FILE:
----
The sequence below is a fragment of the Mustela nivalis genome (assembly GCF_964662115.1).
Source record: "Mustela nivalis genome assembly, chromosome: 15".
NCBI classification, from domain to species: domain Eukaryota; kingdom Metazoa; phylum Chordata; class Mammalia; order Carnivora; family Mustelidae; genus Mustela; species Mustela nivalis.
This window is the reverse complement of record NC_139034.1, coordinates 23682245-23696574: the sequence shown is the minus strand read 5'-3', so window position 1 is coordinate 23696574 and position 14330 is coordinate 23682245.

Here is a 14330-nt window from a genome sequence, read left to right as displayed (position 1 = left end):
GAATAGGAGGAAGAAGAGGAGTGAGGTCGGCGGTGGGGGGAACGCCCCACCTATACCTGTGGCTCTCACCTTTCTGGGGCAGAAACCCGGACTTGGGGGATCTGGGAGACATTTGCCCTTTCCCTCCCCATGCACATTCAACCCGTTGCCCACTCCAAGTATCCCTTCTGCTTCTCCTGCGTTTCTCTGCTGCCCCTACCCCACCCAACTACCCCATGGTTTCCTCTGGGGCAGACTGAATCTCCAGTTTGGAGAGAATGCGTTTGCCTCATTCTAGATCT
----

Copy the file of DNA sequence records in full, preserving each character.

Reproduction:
The sequence below is a fragment of the Mustela nivalis genome (assembly GCF_964662115.1).
Source record: "Mustela nivalis genome assembly, chromosome: 15".
NCBI classification, from domain to species: domain Eukaryota; kingdom Metazoa; phylum Chordata; class Mammalia; order Carnivora; family Mustelidae; genus Mustela; species Mustela nivalis.
This window is the reverse complement of record NC_139034.1, coordinates 23682245-23696574: the sequence shown is the minus strand read 5'-3', so window position 1 is coordinate 23696574 and position 14330 is coordinate 23682245.

Here is a 14330-nt window from a genome sequence, read left to right as displayed (position 1 = left end):
GAATAGGAGGAAGAAGAGGAGTGAGGTCGGCGGTGGGGGGAACGCCCCACCTATACCTGTGGCTCTCACCTTTCTGGGGCAGAAACCCGGACTTGGGGGATCTGGGAGACATTTGCCCTTTCCCTCCCCATGCACATTCAACCCGTTGCCCACTCCAAGTATCCCTTCTGCTTCTCCTGCGTTTCTCTGCTGCCCCTACCCCACCCAACTACCCCATGGTTTCCTCTGGGGCAGACTGAATCTCCAGTTTGGAGAGAATGCGTTTGCCTCATTCTAGATCT